- Meeting abstract
- Open Access
Variation of early auditory evoked potentials (EAEP) in severe hyponatremia
Critical Care volume 4, Article number: P177 (2000)
Severe hyponatremia induces neurological symptoms in connection with its rate of appearance. The aim of this study was to measure the variations of EAEP during hyponatremia and to determine its prognostic interest.
Patients and method
65 patients (44 women and 21 men, mean age 67.3± 15.7 years) with hyponatremia <125 mmol/l at their admission to the emergency room or intensive care unit, were included. The EAEP (monaural stimulation by alternative clicks of 0.1 ms at 90 Db) were recorded daily until hyponatremia correction was achieved (250 records). EAEP parameters (I, III and V peaks latency, I-III, III-V and I-V intervals) were studied according to the level and the mechanism of hyponatremia, and according to the neurological symptomatology and survival of the patients.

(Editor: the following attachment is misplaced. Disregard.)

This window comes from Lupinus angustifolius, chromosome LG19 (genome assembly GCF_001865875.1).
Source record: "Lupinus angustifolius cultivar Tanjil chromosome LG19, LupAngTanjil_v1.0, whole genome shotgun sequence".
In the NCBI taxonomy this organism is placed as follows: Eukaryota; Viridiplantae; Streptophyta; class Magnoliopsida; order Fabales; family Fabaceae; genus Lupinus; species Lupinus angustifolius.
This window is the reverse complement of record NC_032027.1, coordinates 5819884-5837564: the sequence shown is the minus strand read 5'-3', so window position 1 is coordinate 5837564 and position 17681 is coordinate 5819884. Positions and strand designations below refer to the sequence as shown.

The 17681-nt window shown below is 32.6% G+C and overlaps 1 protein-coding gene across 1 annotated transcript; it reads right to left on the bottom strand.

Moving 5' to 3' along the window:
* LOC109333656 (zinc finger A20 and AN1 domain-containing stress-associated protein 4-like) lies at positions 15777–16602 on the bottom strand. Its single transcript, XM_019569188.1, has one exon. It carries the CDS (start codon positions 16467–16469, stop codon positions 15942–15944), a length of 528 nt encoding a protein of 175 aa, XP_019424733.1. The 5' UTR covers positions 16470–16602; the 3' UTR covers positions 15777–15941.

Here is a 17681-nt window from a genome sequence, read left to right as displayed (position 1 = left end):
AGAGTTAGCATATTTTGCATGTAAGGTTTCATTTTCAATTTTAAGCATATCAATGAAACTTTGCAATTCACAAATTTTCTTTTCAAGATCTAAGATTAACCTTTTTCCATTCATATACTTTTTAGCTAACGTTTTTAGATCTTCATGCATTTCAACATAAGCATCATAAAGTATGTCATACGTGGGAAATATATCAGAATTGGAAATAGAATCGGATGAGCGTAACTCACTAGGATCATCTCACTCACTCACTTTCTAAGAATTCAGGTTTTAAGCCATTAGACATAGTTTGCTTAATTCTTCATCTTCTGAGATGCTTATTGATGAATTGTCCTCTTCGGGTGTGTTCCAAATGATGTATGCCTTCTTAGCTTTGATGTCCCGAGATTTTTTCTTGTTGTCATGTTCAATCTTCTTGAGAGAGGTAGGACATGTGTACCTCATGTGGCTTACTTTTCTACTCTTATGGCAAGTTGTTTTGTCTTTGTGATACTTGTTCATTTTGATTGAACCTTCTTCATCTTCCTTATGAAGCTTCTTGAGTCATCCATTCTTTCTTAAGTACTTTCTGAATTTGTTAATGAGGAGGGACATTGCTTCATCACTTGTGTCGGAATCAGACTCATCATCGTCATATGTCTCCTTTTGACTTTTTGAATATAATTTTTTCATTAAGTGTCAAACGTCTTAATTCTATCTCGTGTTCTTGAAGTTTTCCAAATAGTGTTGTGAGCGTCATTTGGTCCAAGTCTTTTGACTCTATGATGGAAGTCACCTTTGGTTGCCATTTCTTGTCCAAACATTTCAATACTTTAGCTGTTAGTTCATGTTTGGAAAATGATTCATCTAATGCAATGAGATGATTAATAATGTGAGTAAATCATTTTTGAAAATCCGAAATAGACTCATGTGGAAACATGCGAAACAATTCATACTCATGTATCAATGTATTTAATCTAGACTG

The mean value of the initial natremia was 118± 7 mmol/l, by dilution in 78% of cases, with neurological signs in 69%. Correction speed was 4.8± 2.2 days. Fifteen patients died but no cases of centropontine myelinolysis occurred. There was a linear correlation between natremia decrease and brainstem conduction lengthening (III and V peaks, intervals, P<10-4). These variations were corrected by the normalization of natremia (P<10-5). Hyponatremia was associated with a lengthening of the I-V interval in 74.5% of patients. The mechanism of the hyponatremia, the presence of neurological signs or the patient outcome had no effect on EAEP parameters.
Severe hyponatremia must be considered a cause of EAEP lengthening. EAEP evaluation does not constitute a prognostic factor of hyponatremia.
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Cite this article
Dusson, C., Van der Linden, T., Cabaret, P. et al. Variation of early auditory evoked potentials (EAEP) in severe hyponatremia. Crit Care 4, P177 (2000). https://doi.org/10.1186/cc897
- Intensive Care Unit
- Prognostic Factor
- Patient Outcome
- Emergency Medicine
- Linear Correlation